Frustrating? Interesting. That our problem is not a failure of ideas. It's a failure of the quality of our political capital. Say what you want about Roosevelt or Churchill, they fought for what they believed in.
Say what you want about Reagan or Thatcher, they were ‘conviction’ politicians who followed through on what they believed. What do we have now? At best refugees from the TV industry who govern by polls. At worst, pure opportunists who see public service as a route to personal enrichment. They are crap. We deserve better.
6. It has been said that modern economists are trying to revive a horse that has been dead for years. A) Do you agree or disagree? and B) What are some ways we can revive the horse?
Flogging a dead horse? Yes, in some ways. Some still see inflation around every corner in a world that is deflating. Some still see budget deficits as a greater threat than cancer.
But overall, the field moves on as does the world. It just takes a time to catch up.
A decade ago concern with inequality was a sideshow and free trade was an article of faith. Not so much now.
7. Aren’t companies that are deemed “too big to fail” directly contradicting capitalism?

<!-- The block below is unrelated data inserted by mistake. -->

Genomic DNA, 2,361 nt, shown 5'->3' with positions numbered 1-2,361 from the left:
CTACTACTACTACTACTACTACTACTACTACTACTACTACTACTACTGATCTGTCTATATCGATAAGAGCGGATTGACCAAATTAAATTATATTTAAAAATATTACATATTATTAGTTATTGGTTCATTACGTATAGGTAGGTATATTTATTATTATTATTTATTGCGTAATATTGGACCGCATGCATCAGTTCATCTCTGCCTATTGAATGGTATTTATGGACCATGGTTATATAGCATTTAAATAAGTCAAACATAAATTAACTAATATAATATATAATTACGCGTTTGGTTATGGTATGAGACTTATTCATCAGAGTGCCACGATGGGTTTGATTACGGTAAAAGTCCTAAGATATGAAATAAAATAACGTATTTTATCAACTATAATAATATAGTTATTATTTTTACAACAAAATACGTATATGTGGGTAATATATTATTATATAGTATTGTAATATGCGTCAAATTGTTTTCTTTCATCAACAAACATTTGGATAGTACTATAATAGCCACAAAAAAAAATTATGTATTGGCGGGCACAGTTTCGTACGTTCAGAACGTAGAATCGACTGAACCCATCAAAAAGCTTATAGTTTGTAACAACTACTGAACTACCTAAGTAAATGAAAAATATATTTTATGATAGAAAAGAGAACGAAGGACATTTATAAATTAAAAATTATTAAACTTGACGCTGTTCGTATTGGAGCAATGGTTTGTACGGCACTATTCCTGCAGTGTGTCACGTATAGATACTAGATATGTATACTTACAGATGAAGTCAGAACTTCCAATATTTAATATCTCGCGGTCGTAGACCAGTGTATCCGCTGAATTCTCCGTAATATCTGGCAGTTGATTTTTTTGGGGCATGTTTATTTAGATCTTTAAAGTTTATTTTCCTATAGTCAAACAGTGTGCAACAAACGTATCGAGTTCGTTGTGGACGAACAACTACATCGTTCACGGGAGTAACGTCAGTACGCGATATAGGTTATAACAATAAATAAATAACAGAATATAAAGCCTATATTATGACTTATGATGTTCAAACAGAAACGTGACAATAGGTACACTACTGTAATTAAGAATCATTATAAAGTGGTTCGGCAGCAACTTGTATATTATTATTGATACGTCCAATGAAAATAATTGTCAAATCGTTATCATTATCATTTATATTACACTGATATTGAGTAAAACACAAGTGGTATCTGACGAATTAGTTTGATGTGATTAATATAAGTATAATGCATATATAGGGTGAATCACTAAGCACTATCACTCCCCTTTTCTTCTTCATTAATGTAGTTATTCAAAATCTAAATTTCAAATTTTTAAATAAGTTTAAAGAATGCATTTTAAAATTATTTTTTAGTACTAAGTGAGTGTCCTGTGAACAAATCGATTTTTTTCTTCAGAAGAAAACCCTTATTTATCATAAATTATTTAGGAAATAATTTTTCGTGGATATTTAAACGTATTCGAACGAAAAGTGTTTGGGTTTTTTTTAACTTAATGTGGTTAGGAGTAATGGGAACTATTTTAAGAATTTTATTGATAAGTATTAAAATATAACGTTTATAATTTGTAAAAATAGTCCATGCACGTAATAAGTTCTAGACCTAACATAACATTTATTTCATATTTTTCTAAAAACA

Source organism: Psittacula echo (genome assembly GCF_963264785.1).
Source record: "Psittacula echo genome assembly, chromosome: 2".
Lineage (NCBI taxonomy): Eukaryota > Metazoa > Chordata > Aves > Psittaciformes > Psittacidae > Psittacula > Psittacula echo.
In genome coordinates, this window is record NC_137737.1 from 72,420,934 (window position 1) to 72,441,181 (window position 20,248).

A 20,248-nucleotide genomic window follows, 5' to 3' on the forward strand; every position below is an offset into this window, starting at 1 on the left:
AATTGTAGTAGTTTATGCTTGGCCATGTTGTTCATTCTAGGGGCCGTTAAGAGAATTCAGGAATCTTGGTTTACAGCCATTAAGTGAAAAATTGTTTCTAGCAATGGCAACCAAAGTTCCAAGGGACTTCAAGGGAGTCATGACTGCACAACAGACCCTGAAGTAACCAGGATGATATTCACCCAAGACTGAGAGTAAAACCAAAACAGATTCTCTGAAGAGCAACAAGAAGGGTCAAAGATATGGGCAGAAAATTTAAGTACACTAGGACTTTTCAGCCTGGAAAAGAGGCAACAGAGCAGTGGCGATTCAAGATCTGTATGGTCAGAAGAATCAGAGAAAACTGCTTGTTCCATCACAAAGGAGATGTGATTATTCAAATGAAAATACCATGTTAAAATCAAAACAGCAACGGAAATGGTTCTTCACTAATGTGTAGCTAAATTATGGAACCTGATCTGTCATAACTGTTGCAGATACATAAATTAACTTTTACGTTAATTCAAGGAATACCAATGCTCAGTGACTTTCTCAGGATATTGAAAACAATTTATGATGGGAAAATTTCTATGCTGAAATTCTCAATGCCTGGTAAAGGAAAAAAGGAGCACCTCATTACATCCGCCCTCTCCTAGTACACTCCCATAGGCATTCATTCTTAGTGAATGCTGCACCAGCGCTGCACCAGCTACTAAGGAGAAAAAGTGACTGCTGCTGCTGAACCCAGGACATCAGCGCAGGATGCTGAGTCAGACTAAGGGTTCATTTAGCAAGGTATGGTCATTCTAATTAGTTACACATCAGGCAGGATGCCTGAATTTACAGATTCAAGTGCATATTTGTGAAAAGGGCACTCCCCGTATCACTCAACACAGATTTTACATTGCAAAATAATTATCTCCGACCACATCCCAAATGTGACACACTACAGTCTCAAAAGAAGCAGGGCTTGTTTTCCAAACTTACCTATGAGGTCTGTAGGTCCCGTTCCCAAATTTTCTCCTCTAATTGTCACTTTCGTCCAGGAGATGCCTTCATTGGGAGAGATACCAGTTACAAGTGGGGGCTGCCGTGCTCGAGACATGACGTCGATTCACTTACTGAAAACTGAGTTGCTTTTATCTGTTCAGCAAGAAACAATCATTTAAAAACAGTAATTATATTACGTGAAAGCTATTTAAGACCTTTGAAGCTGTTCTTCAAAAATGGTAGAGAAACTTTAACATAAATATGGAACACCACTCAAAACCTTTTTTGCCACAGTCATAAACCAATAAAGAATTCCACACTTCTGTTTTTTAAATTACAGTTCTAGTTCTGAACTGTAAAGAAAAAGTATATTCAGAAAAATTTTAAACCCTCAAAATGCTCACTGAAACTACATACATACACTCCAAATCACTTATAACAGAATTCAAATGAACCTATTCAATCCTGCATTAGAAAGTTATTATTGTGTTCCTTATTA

Hell yeah. With risk comes reward. You can’t expect people to support a system where firms are not allowed to fail (Boeing, Banks, Cruiselines) and get bailed out, while the people they employ are thrown out of work and told to go find a new job.
You can’t have Superannuated Socialism for the CEO class and their political handlers and Cutthroat Capitalism for everyone else and expect this to persist. As I like to put it, the Hamptons are not a defensible position.
8. What are some economic systems that you think are working well during the current public health crisis impacting the world?
My answer lies in this 6-minute film made by an American filmmaker who lives in Spain. She took two of my online interviews and made a mini-documentary. It's totally worth it. Watch this: www.youtube.com/watch?v=3rgANzx8hXs
9. What’s the best book you’ve read so far in 2020?
The Storm Before the Storm, by Mike Duncan. Deals with how the Roman empire screwed itself up 100 years before the fall of the empire by concentrating property rights at the top of society with the result that political polarization and economic fragility followed. Sound familiar? Yes, it's a likely future history of the US.
10. What’s your best advice for getting over writer’s block?
11. What’s the best advice you have ever received on happiness?
Remember that simply by being born where I was, and by living where I am, I am better off than 90% of people in this world, many of whom have problems I can barely fathom. Be grateful to fate as well as to one's supposed talents - and do not confuse the two. Luck beats talent all the time.
12. Do you plan on writing more books in the future?
Of course. My other careers were musician (too rusty), Chef (problematic post-COVID), and Comedian (too much like hard work). So I will stick with writing.